“Mom, I think Jesus was anti-woman.” I was 22, and everyone knew Mom was a Bible Scholar, deeply immersed in the Bethel Series http://www.bethelseries.com/home.aspx which was an honor in itself. A handful of students had been carefully selected by the pastor of our church. It was a two-year commitment, and at the end, these ten hand-selected people would be certified to teach the series to anyone who wanted to attend.
“Why do you say that?” she asked, surprised by my statement, but not threatened.
“Well, he had twelve disciples, and every single one was a MAN.” I gazed into the face of my mom, expecting her to say I never thought of that! but what she actually said was, “True, but why do you think that was?”
“Because he was anti-woman, and if he despised them then, he probably doesn’t care about them now.”
She nodded, thinking of what she should say to this bit of blasphemy. I did not flinch. I waited.
Finally she said, “Tell you what, why don’t you do a Bible study on the life of Jesus as regarding women, and only women, and see what you find.”
I felt a little naked, because I was no Bible scholar. I was flippant, self-satisfied, and careless regarding things of the faith. I had been coasting on her coat tails, using her wisdom and knowledge as a convenience during the tough questions of life.
But I heartily accepted her challenge, narcissistically thinking if I could prove Jesus was anti female, I could debunk the rationale for following him. (It was the early seventies, and most young women had burned their bras by then. I was probably not wearing my own during this conversation.)
She kind of chuckled and said, “Remember one thing: It was the men who fell away when he needed them most. It was the women who stayed by his side.”
I left the house, and went back to my apartment, anxious to delve into my Bible study, determined to uncover examples of females being second class citizens. Did it not say in the Bible story of his birth, “Glory to God in the highest, and on earth good will to men on whom his favor rests.”? In the shallow waters of my biblical knowledge, I had openly challenged the Bible in its entirety with a Sunday school understanding of the Christmas story, the Easter story and the saga of the Jews roaming around the desert for forty years, until the ten commandments had been written on stone a couple of times. Such was the naiivete of my approach!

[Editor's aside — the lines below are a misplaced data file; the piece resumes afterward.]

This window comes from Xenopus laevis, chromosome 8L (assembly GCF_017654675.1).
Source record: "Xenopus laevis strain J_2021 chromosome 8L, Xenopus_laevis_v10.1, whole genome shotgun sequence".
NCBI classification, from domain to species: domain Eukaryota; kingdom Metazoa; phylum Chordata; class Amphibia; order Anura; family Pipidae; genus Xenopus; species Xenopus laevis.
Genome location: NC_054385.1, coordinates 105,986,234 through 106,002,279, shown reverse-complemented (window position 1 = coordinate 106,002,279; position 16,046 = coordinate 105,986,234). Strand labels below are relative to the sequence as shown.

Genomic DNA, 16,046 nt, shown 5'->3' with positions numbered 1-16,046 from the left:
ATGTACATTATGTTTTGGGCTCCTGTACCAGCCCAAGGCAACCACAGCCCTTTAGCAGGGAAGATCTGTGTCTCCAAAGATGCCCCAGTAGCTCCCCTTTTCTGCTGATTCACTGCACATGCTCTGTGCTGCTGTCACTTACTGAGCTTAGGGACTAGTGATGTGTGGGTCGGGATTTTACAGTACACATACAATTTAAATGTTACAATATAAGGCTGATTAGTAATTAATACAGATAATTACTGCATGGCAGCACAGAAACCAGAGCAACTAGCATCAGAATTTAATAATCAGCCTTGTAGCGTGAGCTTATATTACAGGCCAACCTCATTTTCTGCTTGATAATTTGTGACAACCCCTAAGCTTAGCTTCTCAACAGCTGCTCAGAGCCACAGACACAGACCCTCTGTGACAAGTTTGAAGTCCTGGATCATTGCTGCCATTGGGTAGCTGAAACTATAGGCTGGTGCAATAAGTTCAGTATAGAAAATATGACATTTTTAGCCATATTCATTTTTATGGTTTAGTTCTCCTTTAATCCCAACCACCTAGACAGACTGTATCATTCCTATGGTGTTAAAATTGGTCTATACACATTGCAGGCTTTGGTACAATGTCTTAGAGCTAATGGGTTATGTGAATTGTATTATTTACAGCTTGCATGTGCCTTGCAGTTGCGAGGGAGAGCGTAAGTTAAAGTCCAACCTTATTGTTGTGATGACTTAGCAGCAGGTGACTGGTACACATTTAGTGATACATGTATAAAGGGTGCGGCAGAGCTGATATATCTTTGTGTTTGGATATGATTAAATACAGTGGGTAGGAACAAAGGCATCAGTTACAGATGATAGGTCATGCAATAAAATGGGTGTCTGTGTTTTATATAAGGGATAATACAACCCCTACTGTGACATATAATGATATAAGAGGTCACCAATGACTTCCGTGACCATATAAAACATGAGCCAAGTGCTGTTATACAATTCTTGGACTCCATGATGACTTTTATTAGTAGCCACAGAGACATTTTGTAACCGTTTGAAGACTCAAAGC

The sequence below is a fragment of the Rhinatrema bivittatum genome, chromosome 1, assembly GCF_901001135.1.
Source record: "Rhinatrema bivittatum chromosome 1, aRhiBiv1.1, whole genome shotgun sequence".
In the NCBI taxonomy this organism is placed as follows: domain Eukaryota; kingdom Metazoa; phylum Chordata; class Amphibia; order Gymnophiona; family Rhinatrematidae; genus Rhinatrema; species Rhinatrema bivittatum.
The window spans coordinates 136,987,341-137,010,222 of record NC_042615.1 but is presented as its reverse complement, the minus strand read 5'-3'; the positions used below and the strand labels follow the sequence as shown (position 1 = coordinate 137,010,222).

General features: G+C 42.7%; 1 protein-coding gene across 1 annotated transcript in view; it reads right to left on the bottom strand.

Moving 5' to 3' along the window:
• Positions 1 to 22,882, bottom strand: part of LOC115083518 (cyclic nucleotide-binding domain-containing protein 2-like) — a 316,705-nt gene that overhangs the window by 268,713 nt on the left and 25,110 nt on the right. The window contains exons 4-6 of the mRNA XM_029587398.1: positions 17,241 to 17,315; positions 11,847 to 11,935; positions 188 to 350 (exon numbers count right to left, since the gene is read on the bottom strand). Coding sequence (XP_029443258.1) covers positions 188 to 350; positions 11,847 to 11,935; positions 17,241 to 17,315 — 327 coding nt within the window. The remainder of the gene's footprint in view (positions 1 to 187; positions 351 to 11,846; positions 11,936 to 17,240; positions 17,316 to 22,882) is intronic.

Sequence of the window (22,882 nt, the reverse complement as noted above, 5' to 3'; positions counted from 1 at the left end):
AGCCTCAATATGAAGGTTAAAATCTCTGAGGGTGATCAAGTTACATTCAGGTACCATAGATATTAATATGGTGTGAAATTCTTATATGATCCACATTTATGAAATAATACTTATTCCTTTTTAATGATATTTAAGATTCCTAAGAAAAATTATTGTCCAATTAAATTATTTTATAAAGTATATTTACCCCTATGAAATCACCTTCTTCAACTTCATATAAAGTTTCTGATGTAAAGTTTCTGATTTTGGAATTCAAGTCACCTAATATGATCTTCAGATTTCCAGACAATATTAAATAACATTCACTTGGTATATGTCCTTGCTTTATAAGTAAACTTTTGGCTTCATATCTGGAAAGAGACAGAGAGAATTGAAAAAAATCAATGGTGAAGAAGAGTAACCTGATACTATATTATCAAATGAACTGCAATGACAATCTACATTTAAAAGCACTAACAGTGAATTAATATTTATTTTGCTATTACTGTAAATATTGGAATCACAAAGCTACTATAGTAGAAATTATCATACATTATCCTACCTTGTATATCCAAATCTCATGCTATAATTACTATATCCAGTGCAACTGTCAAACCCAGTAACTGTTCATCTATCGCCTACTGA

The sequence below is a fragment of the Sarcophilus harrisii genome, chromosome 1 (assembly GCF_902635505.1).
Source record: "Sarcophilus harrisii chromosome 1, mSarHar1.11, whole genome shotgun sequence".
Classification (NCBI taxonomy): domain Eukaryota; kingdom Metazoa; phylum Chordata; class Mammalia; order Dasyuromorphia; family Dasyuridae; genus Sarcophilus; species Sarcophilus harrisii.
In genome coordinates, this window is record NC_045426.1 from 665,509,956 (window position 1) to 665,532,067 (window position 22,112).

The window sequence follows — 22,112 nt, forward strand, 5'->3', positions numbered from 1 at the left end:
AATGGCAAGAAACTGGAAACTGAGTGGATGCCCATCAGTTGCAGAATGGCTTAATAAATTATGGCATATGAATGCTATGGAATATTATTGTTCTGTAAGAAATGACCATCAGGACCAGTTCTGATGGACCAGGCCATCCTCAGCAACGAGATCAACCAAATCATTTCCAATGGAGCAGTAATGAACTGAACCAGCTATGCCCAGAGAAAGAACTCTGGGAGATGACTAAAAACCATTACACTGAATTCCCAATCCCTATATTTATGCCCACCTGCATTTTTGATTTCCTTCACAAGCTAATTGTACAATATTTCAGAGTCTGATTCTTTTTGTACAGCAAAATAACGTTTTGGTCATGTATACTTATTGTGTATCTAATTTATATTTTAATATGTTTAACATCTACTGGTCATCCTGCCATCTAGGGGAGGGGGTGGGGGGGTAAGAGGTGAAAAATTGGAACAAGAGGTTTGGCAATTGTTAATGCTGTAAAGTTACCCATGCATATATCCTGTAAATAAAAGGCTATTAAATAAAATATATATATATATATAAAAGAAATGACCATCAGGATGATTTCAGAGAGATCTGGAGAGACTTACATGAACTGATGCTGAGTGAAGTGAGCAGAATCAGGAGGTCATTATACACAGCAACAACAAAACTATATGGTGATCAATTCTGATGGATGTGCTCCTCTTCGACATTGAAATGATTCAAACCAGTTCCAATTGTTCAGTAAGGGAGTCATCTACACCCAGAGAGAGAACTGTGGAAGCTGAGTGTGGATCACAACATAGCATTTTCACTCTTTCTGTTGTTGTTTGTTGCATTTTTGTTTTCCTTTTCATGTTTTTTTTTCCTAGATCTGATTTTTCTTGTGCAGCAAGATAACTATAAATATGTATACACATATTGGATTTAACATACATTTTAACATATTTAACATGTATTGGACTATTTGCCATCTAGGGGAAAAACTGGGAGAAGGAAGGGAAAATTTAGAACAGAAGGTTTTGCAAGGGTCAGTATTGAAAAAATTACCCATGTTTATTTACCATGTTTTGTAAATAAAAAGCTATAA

Mom laughed as I went, unfazed by her wayward daughter, which made me even more resolute. I am not proud of this history, but I will be forever grateful my mother did not “teach” me in that moment. She invited me to teach my SELF, and I had no idea what I was about to discover.
The first story to occur to me was the story of his birth. It made sense to me to begin at his beginning, and follow his life chronologically as he went along, underlining in RED, the many places where he would favor men over women. What can I SAY? It made sense to me at the time.
I found out Jesus (in utero) was a human child fathered by the Holy Spirit of God. I had always accepted this, but it had never occured to me the human, flesh, natural part of him was no man, but issued from a woman, female, and God could have done it any other way, but selected a woman, and not one of any stature, but a young and “ordinary” woman. The biological DNA of Jesus was female in origin. God paired with a female to bring about the Son of Man!